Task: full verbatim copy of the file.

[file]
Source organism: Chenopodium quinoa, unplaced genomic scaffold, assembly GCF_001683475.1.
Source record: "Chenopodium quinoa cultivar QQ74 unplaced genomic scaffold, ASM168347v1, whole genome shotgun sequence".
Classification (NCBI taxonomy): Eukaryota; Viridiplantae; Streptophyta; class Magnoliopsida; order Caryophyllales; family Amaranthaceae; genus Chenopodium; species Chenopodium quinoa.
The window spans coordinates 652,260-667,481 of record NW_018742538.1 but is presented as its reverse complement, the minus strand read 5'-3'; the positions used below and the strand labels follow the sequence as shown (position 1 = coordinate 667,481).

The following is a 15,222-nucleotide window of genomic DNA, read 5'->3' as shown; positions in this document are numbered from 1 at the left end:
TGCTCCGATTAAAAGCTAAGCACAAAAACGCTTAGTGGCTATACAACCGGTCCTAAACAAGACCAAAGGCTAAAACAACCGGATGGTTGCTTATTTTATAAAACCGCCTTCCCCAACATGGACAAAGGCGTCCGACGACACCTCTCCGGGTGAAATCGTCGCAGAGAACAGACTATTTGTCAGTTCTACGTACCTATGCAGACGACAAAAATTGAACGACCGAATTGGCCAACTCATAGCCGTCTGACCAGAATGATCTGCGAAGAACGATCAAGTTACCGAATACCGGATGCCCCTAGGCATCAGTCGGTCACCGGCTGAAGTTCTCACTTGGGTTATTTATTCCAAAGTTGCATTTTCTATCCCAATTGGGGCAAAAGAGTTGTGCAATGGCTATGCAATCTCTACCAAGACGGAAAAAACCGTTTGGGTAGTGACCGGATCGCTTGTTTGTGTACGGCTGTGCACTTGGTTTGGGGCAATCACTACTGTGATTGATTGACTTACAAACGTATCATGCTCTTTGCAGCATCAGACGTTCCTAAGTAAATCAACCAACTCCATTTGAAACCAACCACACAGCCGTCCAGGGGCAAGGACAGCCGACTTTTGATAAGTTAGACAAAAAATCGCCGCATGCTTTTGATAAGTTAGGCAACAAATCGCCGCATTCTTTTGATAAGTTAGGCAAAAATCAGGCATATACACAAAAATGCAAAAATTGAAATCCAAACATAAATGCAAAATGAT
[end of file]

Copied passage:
Source organism: Chenopodium quinoa, unplaced genomic scaffold, assembly GCF_001683475.1.
Source record: "Chenopodium quinoa cultivar QQ74 unplaced genomic scaffold, ASM168347v1, whole genome shotgun sequence".
Classification (NCBI taxonomy): Eukaryota; Viridiplantae; Streptophyta; class Magnoliopsida; order Caryophyllales; family Amaranthaceae; genus Chenopodium; species Chenopodium quinoa.
The window spans coordinates 652,260-667,481 of record NW_018742538.1 but is presented as its reverse complement, the minus strand read 5'-3'; the positions used below and the strand labels follow the sequence as shown (position 1 = coordinate 667,481).

The following is a 15,222-nucleotide window of genomic DNA, read 5'->3' as shown; positions in this document are numbered from 1 at the left end:
TGCTCCGATTAAAAGCTAAGCACAAAAACGCTTAGTGGCTATACAACCGGTCCTAAACAAGACCAAAGGCTAAAACAACCGGATGGTTGCTTATTTTATAAAACCGCCTTCCCCAACATGGACAAAGGCGTCCGACGACACCTCTCCGGGTGAAATCGTCGCAGAGAACAGACTATTTGTCAGTTCTACGTACCTATGCAGACGACAAAAATTGAACGACCGAATTGGCCAACTCATAGCCGTCTGACCAGAATGATCTGCGAAGAACGATCAAGTTACCGAATACCGGATGCCCCTAGGCATCAGTCGGTCACCGGCTGAAGTTCTCACTTGGGTTATTTATTCCAAAGTTGCATTTTCTATCCCAATTGGGGCAAAAGAGTTGTGCAATGGCTATGCAATCTCTACCAAGACGGAAAAAACCGTTTGGGTAGTGACCGGATCGCTTGTTTGTGTACGGCTGTGCACTTGGTTTGGGGCAATCACTACTGTGATTGATTGACTTACAAACGTATCATGCTCTTTGCAGCATCAGACGTTCCTAAGTAAATCAACCAACTCCATTTGAAACCAACCACACAGCCGTCCAGGGGCAAGGACAGCCGACTTTTGATAAGTTAGACAAAAAATCGCCGCATGCTTTTGATAAGTTAGGCAACAAATCGCCGCATTCTTTTGATAAGTTAGGCAAAAATCAGGCATATACACAAAAATGCAAAAATTGAAATCCAAACATAAATGCAAAATGAT